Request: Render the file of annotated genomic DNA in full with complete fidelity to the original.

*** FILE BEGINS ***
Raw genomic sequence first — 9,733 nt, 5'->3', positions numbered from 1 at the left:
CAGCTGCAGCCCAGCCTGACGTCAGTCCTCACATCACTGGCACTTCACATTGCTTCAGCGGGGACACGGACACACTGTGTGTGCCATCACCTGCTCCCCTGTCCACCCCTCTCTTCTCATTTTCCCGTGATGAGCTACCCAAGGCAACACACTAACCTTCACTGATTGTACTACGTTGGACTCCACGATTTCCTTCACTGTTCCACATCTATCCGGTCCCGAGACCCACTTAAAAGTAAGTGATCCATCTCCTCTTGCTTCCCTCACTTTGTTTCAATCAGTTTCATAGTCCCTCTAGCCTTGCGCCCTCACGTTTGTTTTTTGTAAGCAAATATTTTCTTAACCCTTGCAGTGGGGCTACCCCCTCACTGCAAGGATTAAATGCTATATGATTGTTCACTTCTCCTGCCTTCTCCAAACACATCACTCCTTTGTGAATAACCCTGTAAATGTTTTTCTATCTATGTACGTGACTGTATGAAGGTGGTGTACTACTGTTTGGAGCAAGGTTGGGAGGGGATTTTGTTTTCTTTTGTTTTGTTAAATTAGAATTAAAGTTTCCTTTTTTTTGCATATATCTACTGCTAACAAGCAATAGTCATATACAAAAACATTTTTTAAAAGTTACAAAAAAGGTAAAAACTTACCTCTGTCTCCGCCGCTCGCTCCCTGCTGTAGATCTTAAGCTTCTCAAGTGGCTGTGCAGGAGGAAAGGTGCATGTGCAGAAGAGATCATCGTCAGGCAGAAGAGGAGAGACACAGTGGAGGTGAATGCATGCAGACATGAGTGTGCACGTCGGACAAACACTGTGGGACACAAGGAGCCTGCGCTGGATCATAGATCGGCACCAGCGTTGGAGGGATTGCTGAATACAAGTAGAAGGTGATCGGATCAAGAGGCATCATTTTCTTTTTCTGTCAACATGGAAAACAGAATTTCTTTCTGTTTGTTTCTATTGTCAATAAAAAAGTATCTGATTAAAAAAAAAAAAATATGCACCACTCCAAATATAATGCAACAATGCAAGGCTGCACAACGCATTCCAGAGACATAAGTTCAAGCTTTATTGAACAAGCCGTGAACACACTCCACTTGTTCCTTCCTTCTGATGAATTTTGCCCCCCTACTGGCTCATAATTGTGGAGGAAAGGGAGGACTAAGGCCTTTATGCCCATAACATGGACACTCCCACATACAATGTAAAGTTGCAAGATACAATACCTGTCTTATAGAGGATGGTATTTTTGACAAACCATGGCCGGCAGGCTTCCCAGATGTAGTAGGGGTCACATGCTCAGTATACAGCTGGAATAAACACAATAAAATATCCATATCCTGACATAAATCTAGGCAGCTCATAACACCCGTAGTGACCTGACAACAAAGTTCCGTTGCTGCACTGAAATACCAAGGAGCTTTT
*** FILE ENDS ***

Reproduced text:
Raw genomic sequence first — 9,733 nt, 5'->3', positions numbered from 1 at the left:
CAGCTGCAGCCCAGCCTGACGTCAGTCCTCACATCACTGGCACTTCACATTGCTTCAGCGGGGACACGGACACACTGTGTGTGCCATCACCTGCTCCCCTGTCCACCCCTCTCTTCTCATTTTCCCGTGATGAGCTACCCAAGGCAACACACTAACCTTCACTGATTGTACTACGTTGGACTCCACGATTTCCTTCACTGTTCCACATCTATCCGGTCCCGAGACCCACTTAAAAGTAAGTGATCCATCTCCTCTTGCTTCCCTCACTTTGTTTCAATCAGTTTCATAGTCCCTCTAGCCTTGCGCCCTCACGTTTGTTTTTTGTAAGCAAATATTTTCTTAACCCTTGCAGTGGGGCTACCCCCTCACTGCAAGGATTAAATGCTATATGATTGTTCACTTCTCCTGCCTTCTCCAAACACATCACTCCTTTGTGAATAACCCTGTAAATGTTTTTCTATCTATGTACGTGACTGTATGAAGGTGGTGTACTACTGTTTGGAGCAAGGTTGGGAGGGGATTTTGTTTTCTTTTGTTTTGTTAAATTAGAATTAAAGTTTCCTTTTTTTTGCATATATCTACTGCTAACAAGCAATAGTCATATACAAAAACATTTTTTAAAAGTTACAAAAAAGGTAAAAACTTACCTCTGTCTCCGCCGCTCGCTCCCTGCTGTAGATCTTAAGCTTCTCAAGTGGCTGTGCAGGAGGAAAGGTGCATGTGCAGAAGAGATCATCGTCAGGCAGAAGAGGAGAGACACAGTGGAGGTGAATGCATGCAGACATGAGTGTGCACGTCGGACAAACACTGTGGGACACAAGGAGCCTGCGCTGGATCATAGATCGGCACCAGCGTTGGAGGGATTGCTGAATACAAGTAGAAGGTGATCGGATCAAGAGGCATCATTTTCTTTTTCTGTCAACATGGAAAACAGAATTTCTTTCTGTTTGTTTCTATTGTCAATAAAAAAGTATCTGATTAAAAAAAAAAAAATATGCACCACTCCAAATATAATGCAACAATGCAAGGCTGCACAACGCATTCCAGAGACATAAGTTCAAGCTTTATTGAACAAGCCGTGAACACACTCCACTTGTTCCTTCCTTCTGATGAATTTTGCCCCCCTACTGGCTCATAATTGTGGAGGAAAGGGAGGACTAAGGCCTTTATGCCCATAACATGGACACTCCCACATACAATGTAAAGTTGCAAGATACAATACCTGTCTTATAGAGGATGGTATTTTTGACAAACCATGGCCGGCAGGCTTCCCAGATGTAGTAGGGGTCACATGCTCAGTATACAGCTGGAATAAACACAATAAAATATCCATATCCTGACATAAATCTAGGCAGCTCATAACACCCGTAGTGACCTGACAACAAAGTTCCGTTGCTGCACTGAAATACCAAGGAGCTTTT